All posts by recgolfer

A Valuable Wedge Shot

This might happen to you once a round: you’re about five to ten yards off the green, the hole is near the edge (not much green to work with), and you have to get the ball over something (a bunker, a mound, heavy grass or weeds, etc.). In other words, you can’t run the ball onto the green. You have to fly it on and make it stop right now.

Without a solution, all you can do is hit on and watch the ball run way past the hole and face the Mother of Two-Putts coming back.

Well, here’s the solution. You have to have this shot in your bag, and not many people do.

1. Take out a wedge with at least 56 degrees of loft. Open the face (by twirling the handle in your hands, not by rotating your hands). The less distance over ground you have to cover, the more you open the face. You’ll have to practice to find out just how much.

2. Open your stance until the clubface is square to your target again. Put the ball in the center of your stance. No shaft lean—keep it vertical.

3. Swing along your stance line, brushing the sole of the club along the ground as you hit the ball. Do not try to hit down on the ball. Do not try to lift the ball in the air by hitting up with your right hand. The open clubface will get the ball in the air for you very nicely. Keep the clubface facing the sky on the follow-through.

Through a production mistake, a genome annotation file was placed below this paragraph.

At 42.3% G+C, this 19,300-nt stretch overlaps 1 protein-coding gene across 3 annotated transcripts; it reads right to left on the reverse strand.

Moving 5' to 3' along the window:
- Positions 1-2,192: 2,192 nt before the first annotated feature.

In the first photo, I’m set up for a standard, straight-ahead pitch. The ball is in the center of my stance, and the clubface is square to the target line (yellow stake). Notice the piece of straw just above my left toe.

In the second photo, I have opened the clubface and rotated my stance (see the straw) so (a) the ball is still in the center of my stance and (b) the clubface is still square to the target line. I will swing along my stance line (orange stake).

(Click photos to enlarge)

Since the clubface is open, you’ll have to hit the ball harder than you think you should to get the ball to go the distance you want it to. Practice will get you used to how hard that is.

The ball will get in the air with lots of spin, land, and roll out only a very little distance. Depending on the circumstances, the ball might run past the hole, but you should have a makeable putt coming back.

This shot requires practice. Lots of it. Once you have learned it, though, you have a major and common problem around the green solved.

Then when you use this shot to get up and down on the course and one of the other members of your foursome asks, “How did you do that,” you say, “Oh, it’s just something I picked up.”

Your Hands Lead the Clubhead – IV

I’ve written often about the hands passing the ball before the clubhead at impact. I feel this is the most important technical matter of the golf swing, and have suggested several ways you can make it happen.